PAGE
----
And so what I hope for my country now is that we will say to ourselves, this is a very important election; here's what we want to accomplish; here's where the candidates stand, from the White House to the Senate to the House; here's what we're going to do. I mean, I hope that democracy, in short, will work the way it's supposed to work. And then none of us can have any complaints.

But a lot of people seem to think it really doesn't make much difference because the economy is so prosperous; we've got the longest economic expansion in history and the 22 million new jobs and the lowest African-American, Hispanic unemployment rate we ever had, the lowest crime rate in a quarter century, and the lowest welfare rolls in 32 years—they're half what they were when I took office. And there is no apparent threat to our security, and our country is able to be a force for peace and freedom around the world. So they say, "Could there be any differences?" And the answer is yes. Are there consequences? Yes.

Anybody who has lived more than 25 or 30 years, anyway, knows that nothing lasts forever. Now, if you're in the middle of a terrible time, that's immensely reassuring. [Laughter] But if you're in the middle of good times, it ought to be humbling and sobering. You get a time like this maybe once in a lifetime as a nation, where you really have it within your power to shape the future of your dreams for your children.

And to do that you have to ask, what are the great challenges; what are the great opportunities here before us? And then, how should we go about meeting them? And I think you can really argue that how we handle prosperity is as stern a test of our judgment, our vision, our character, as how we handle adversity. There is not anybody in here over a certain age who can't remember at least one time in your life when you made a mistake not because things were going so badly but because things were going so well. You thought there were no consequences to the failure to concentrate. It's just part of human nature.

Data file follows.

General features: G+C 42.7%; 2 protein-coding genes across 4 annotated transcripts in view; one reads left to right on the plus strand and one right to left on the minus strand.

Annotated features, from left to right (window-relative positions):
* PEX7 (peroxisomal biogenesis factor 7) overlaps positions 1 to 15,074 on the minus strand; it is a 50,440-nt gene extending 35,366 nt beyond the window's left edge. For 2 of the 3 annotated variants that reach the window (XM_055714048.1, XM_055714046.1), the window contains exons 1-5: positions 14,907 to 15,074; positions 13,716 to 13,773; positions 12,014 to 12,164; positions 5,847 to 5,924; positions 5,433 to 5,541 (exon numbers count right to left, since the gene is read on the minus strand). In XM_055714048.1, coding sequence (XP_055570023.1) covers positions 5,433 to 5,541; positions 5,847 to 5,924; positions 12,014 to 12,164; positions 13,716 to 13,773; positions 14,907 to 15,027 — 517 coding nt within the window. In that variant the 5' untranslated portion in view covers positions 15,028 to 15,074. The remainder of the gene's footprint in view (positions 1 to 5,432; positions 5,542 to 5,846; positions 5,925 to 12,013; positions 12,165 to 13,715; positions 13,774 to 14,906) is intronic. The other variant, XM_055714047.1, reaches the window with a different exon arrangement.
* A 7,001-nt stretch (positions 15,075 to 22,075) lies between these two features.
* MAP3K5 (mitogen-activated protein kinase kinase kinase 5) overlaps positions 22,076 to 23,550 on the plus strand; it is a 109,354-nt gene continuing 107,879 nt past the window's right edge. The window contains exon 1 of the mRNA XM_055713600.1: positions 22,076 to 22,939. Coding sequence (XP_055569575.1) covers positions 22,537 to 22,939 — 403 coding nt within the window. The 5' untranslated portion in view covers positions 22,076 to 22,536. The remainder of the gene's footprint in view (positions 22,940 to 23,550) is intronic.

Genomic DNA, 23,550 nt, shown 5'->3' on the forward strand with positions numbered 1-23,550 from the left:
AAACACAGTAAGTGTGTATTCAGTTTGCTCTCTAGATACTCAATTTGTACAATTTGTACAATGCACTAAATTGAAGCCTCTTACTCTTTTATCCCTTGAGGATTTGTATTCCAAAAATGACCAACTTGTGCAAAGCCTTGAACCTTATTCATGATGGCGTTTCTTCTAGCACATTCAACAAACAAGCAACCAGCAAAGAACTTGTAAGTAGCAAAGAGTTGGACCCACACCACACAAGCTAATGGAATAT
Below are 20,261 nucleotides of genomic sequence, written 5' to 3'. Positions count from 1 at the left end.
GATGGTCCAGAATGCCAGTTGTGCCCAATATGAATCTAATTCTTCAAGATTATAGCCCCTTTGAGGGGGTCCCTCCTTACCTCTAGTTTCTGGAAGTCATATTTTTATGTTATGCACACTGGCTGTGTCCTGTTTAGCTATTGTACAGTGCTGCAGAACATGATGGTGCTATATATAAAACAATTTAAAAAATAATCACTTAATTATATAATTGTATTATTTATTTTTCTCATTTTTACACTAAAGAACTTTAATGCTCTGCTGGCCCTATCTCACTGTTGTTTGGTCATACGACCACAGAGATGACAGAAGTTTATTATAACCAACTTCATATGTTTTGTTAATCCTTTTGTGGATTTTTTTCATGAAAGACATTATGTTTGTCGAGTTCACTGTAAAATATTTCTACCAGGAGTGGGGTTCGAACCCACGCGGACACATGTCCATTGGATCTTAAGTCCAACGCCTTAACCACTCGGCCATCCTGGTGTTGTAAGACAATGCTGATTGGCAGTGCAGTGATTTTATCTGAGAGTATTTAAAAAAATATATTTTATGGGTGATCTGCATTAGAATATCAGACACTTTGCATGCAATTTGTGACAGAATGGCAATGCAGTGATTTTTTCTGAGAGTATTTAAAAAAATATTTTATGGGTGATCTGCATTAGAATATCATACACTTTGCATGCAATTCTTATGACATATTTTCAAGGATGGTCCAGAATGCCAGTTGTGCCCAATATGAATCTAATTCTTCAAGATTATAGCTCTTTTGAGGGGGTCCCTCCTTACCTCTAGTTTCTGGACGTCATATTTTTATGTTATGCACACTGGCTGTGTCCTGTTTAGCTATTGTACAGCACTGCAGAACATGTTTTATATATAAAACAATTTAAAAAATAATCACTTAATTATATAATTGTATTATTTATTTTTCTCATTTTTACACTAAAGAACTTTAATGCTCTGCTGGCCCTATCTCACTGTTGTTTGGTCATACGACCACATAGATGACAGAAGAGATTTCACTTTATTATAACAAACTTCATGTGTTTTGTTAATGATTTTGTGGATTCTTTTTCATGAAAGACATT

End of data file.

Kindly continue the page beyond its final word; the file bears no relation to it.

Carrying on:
So that's the first thing. This is a big, big election. The second thing is, what are the questions? Bob Torricelli said I always try to ask the right question. I think that the outcome of these elections will be determined, in no small measure, by what people think the question is. So I can only tell you what I think the big questions are.

Number one, how do we keep the economy going? It's projected that we're going to have a very large surplus over the next 12 years— 10 years. We can actually get this country out of debt in the next 12 years. Should we do it, or not? I think we should. And we can do that, still have a decent-size tax cut, invest in the education of our children, invest in science and technology, and health care and preserving the environment and keep paying the debt down.

And in the process, we will then prepare for what I think the next big challenge is, the aging of America. How are we going to handle it when there are only two people working for every one person drawing Social Security and Medicare? We should be saving today against that eventuality and preparing for it.

How are we going to extend this economic prosperity to people in places who have been left behind? Now this is something Vice President Gore and I have worked on very hard for the last 8 years. We have this empowerment zone program that he's done a brilliant job of running. We've got one quite successful one down in south Texas, which is now the third fastest growing area of America—interestingly enough, Secretary Bentsen's backyard down there.